Monday, October 22, 2007


It's been said of me: "If it's green, she'll eat it." So it was no surprise that, on a stroll in the Spadina Avenue area of Chinatown, I stopped in front of makeshift table on the sidewalk scattered with bunches of fresh, delicious-looking herbs and greens I'd never seen before.
My reporter's eye told me these herbs and greens came from the seller's garden. The seller was a hundred years old, or so she looked, but with a youthfulness that made me think: I want to be like her when I'm that old! She had straight white hair cut in a pageboy, a thin but tough body, a wide smile, energy to spare and only one tooth in her gums. Her eyes were dancing. I liked her.

"What is that?" I asked, pointing to the first of the mysterious bunches.

Big smile, the elder jumped up, eyes twinkling and speaking words I didn't understand. A younger woman hovering close by tried to translate, but I couldn't understand her, either. [Meanwhile, I'm registering her energy; I think she had more than the two of us young'uns put together!] Elder pulled a leaf off the bunch, crushed it, and stuck it under my nose. I didn't recognize the aroma.

"Salad?" I tried again.

"No salad, no salad," the elder said emphatically, shaking her head and making a chopping motion with her hands, followed by an eating motion.

"Cook?" I said.

"Hah." She made the chopping motion again.

The younger woman said something in anglo-mandarin. "Cook first?" I asked her. She laughed, then lowered her voice and her eyes, and said modestly: "Very good for body."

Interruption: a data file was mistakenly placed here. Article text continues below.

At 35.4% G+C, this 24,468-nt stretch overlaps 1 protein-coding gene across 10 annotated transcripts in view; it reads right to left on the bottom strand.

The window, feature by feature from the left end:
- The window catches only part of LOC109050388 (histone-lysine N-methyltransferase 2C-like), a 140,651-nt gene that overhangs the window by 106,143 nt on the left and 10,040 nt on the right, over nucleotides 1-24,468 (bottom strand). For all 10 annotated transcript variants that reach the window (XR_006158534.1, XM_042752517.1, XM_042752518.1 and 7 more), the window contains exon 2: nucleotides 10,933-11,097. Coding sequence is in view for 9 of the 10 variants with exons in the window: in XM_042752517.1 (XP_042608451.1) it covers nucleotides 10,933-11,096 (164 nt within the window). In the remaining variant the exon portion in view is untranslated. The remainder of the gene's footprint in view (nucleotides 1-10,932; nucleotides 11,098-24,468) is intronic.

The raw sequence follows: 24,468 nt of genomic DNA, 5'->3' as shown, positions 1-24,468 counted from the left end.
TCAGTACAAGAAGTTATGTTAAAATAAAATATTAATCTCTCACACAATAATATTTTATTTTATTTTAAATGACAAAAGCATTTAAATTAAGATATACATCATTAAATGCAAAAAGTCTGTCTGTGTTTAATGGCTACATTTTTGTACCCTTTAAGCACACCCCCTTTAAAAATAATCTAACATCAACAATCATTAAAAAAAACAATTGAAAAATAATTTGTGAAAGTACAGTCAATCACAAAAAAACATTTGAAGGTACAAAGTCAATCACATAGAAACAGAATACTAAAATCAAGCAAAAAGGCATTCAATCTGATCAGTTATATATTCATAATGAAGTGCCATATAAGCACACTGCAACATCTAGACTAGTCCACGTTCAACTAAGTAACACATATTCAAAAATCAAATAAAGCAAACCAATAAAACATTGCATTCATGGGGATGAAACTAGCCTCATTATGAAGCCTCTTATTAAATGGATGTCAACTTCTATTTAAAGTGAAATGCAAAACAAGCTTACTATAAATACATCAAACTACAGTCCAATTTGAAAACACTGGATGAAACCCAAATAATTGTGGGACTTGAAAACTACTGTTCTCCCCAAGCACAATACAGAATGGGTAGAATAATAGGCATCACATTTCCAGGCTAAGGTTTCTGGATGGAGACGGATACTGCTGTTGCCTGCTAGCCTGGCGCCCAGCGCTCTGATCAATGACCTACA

I pointed to the next bunch, and we went through the same thing. I really, really wanted to know because I tend to eat greens raw and I had awful visions of poisoning myself.

I pointed to a bag filled with luscious squash blossoms and leaves. I knew what to do with those. "I'll take the herbs, and the flowers," I said pointing to everything and picking up the bag of squash blossoms. The elder snatched the bag out of my hand, pulled out a blossom and dug out the little orange thingy inside, then with a flourish, threw it away. "Hah?" she asked. "I understand, I nodded. Then she took a stem with leaves and started peeling the stem. Yes, I nodded, I know.

How much? Five dollars for the lot. Take that, Harvest Wagon! They would have charged $10 just for the squash blossoms.

For dinner, I decided to cook the lot. I heated some olive oil and garlic in a shallow saucepan, and sauteed the herbs and the gutted and peeled blossoms and leaves into a kind of chiffonade. Then I seasoned and squeezed some lemon juice over it. It looked like a bit of a mess. I poured myself a glass of wine; I thought I might need it. Then the first mouthful, and ......... heaven on a fork! Mamma mia! Tonnerre de Brest! It was the most delicious vegetable dish I've ever tasted.

That was two days ago and I'm still alive. I guess I did it right.

4 comments:

  1. It sounds fabulous - and it does take some nerve to try thingss when you're not sure what you're eating! xo

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  2. That sounds sooo good. Its so disapointing these days that there is no actual food in our food, and they charge half a years salary for anything remotely good for you. She sounds like a pistol!

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  3. Ummmm~
    That story took me away to the first time I ate sauteed squash blossoms and melted mexican cheese~using a thick warm tortilla to eat it. I worked with a lady from Mexico City (American) and she was a very, very good cook.
    This little meal sounds like heaven to me~bon appetite!

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  4. i bet it was delish.
    stuffed squashblossoms are awesome.
    what a steal.

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